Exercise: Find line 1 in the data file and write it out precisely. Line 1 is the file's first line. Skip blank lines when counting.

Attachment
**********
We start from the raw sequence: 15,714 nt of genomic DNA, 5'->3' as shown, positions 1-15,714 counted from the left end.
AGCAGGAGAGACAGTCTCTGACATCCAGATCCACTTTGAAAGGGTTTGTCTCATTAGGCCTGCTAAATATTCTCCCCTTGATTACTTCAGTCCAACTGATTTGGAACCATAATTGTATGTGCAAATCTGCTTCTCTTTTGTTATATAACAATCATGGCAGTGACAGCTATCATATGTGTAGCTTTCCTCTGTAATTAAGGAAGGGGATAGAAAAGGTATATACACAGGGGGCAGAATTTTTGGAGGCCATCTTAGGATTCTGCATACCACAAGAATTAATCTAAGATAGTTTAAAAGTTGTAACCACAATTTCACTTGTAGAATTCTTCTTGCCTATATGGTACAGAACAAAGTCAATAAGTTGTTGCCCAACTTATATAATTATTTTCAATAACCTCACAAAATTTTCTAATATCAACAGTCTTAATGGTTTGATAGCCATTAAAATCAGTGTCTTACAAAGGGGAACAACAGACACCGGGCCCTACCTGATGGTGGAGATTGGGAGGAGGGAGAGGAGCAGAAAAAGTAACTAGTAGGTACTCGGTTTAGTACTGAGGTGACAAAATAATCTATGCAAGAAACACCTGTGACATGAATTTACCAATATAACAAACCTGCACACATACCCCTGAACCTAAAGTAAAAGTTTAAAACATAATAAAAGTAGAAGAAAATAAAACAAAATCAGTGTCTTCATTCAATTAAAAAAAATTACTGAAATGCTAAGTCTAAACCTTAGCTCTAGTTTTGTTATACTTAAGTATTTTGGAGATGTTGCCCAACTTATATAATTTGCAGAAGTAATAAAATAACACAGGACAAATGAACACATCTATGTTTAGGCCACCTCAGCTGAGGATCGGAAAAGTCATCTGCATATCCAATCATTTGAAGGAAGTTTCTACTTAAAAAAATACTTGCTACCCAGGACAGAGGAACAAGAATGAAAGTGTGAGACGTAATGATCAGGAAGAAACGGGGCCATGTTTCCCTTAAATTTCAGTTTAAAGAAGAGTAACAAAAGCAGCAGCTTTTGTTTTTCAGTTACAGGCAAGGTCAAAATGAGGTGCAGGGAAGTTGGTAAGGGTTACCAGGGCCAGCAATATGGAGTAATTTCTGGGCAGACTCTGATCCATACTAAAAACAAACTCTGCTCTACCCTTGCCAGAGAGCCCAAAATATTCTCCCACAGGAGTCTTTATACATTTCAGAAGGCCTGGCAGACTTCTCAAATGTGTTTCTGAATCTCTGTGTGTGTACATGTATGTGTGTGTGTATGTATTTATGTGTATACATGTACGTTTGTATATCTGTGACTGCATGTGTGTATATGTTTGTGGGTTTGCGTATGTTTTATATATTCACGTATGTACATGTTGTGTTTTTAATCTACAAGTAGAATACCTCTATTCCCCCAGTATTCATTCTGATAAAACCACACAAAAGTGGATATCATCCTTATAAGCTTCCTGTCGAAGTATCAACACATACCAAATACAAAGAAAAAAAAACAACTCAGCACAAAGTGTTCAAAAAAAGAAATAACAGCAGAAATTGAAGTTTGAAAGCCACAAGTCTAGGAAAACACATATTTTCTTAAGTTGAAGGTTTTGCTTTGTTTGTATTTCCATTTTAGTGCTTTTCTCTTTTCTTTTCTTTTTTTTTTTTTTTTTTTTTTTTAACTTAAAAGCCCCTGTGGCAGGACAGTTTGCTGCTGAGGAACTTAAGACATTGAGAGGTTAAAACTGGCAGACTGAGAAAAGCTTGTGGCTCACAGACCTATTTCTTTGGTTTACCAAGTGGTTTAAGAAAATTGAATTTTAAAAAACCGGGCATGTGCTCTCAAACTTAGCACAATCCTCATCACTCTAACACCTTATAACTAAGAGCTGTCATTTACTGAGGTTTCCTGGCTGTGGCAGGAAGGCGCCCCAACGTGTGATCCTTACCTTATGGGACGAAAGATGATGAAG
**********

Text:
We start from the raw sequence: 15,714 nt of genomic DNA, 5'->3' as shown, positions 1-15,714 counted from the left end.